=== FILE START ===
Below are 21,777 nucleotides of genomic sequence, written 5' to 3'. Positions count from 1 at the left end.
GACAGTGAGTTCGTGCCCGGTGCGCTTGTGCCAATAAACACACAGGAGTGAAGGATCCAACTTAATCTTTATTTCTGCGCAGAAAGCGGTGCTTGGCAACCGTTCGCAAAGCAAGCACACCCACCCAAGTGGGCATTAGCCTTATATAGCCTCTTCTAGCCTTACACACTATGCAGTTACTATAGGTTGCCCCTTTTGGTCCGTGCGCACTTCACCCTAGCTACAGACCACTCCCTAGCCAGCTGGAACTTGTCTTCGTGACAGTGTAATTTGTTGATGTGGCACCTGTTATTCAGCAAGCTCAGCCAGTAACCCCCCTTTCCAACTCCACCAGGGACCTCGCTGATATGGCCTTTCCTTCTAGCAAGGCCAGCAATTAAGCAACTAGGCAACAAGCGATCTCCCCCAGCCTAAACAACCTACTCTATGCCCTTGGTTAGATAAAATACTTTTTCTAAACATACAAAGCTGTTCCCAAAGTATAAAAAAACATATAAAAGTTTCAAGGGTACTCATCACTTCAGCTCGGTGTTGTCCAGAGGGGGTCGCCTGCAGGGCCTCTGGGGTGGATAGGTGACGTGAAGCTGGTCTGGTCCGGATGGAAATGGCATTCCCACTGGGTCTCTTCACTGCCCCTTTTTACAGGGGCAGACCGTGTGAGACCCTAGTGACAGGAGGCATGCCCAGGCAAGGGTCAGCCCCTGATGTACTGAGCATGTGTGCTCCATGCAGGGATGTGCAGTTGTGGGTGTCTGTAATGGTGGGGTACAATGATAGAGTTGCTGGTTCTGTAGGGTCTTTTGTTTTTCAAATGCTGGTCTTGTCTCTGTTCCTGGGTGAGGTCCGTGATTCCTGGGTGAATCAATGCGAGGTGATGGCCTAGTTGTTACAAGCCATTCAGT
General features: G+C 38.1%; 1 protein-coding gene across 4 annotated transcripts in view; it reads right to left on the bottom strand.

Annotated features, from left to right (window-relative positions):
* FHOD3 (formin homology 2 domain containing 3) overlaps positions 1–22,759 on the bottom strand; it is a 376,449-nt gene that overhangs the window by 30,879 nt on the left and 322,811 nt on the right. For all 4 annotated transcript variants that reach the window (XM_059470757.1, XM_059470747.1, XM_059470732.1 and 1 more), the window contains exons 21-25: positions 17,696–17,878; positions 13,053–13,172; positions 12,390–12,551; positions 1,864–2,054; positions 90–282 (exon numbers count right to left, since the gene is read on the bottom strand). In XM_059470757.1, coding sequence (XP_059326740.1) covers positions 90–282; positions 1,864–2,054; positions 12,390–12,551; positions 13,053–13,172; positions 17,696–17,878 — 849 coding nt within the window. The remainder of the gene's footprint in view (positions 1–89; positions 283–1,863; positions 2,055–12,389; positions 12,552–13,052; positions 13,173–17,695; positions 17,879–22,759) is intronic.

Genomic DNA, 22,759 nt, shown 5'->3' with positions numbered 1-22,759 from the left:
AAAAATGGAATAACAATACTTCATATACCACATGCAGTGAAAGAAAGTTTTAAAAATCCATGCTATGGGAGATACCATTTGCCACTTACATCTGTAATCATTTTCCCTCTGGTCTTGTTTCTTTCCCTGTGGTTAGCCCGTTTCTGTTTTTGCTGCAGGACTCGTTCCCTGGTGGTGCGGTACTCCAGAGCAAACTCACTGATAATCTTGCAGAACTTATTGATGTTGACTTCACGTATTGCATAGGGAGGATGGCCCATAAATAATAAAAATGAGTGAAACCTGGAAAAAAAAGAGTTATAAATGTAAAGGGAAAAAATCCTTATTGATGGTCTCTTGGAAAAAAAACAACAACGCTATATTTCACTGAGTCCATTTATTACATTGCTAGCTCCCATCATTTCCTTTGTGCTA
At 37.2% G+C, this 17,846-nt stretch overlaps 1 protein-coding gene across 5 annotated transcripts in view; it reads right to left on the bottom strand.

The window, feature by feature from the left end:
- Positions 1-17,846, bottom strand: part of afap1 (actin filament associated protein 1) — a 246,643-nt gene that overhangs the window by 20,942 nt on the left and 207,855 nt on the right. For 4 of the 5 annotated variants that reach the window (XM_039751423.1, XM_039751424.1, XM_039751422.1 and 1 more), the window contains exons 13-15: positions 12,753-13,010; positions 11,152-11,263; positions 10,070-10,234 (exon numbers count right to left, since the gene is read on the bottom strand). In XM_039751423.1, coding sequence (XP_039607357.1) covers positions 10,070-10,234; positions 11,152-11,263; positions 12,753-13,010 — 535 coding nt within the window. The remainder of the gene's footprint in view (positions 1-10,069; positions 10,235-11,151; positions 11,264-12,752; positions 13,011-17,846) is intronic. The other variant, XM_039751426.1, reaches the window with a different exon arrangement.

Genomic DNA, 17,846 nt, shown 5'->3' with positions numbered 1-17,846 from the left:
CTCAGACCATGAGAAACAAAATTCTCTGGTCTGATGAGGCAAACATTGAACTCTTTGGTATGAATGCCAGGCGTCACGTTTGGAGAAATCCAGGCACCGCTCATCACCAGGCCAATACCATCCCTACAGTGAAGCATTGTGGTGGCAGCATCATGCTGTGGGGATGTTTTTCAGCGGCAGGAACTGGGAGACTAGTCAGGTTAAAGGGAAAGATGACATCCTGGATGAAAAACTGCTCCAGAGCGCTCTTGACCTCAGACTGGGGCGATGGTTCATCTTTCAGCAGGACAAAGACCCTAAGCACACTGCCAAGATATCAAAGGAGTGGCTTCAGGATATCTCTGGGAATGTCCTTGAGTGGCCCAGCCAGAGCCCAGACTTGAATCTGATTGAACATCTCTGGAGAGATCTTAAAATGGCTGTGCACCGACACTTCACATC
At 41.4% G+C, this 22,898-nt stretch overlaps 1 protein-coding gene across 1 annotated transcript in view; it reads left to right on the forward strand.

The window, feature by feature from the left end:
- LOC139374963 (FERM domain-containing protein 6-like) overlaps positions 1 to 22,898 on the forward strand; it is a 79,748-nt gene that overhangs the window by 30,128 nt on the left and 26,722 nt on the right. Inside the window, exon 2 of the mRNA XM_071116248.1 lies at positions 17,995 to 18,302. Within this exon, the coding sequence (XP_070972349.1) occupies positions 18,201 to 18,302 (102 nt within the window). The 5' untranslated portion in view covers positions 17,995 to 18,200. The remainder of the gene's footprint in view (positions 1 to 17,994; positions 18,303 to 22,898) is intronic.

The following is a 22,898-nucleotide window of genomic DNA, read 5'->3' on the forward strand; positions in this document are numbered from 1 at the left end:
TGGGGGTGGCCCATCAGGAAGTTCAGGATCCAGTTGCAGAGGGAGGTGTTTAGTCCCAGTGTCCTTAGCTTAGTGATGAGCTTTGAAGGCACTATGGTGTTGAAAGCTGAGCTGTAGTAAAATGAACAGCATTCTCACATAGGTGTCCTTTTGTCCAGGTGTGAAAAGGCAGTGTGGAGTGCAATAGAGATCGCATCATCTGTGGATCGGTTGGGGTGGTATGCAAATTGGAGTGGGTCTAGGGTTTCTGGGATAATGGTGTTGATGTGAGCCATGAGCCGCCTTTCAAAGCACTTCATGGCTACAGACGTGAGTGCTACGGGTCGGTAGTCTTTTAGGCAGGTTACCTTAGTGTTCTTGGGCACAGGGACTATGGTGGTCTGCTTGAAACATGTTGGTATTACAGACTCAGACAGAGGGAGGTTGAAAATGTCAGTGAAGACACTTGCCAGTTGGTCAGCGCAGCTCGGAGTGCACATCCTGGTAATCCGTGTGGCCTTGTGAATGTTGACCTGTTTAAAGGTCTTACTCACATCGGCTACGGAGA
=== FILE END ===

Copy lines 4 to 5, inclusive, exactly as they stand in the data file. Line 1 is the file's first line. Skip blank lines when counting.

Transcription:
Annotated features, from left to right (window-relative positions):
* FHOD3 (formin homology 2 domain containing 3) overlaps positions 1–22,759 on the bottom strand; it is a 376,449-nt gene that overhangs the window by 30,879 nt on the left and 322,811 nt on the right. For all 4 annotated transcript variants that reach the window (XM_059470757.1, XM_059470747.1, XM_059470732.1 and 1 more), the window contains exons 21-25: positions 17,696–17,878; positions 13,053–13,172; positions 12,390–12,551; positions 1,864–2,054; positions 90–282 (exon numbers count right to left, since the gene is read on the bottom strand). In XM_059470757.1, coding sequence (XP_059326740.1) covers positions 90–282; positions 1,864–2,054; positions 12,390–12,551; positions 13,053–13,172; positions 17,696–17,878 — 849 coding nt within the window. The remainder of the gene's footprint in view (positions 1–89; positions 283–1,863; positions 2,055–12,389; positions 12,552–13,052; positions 13,173–17,695; positions 17,879–22,759) is intronic.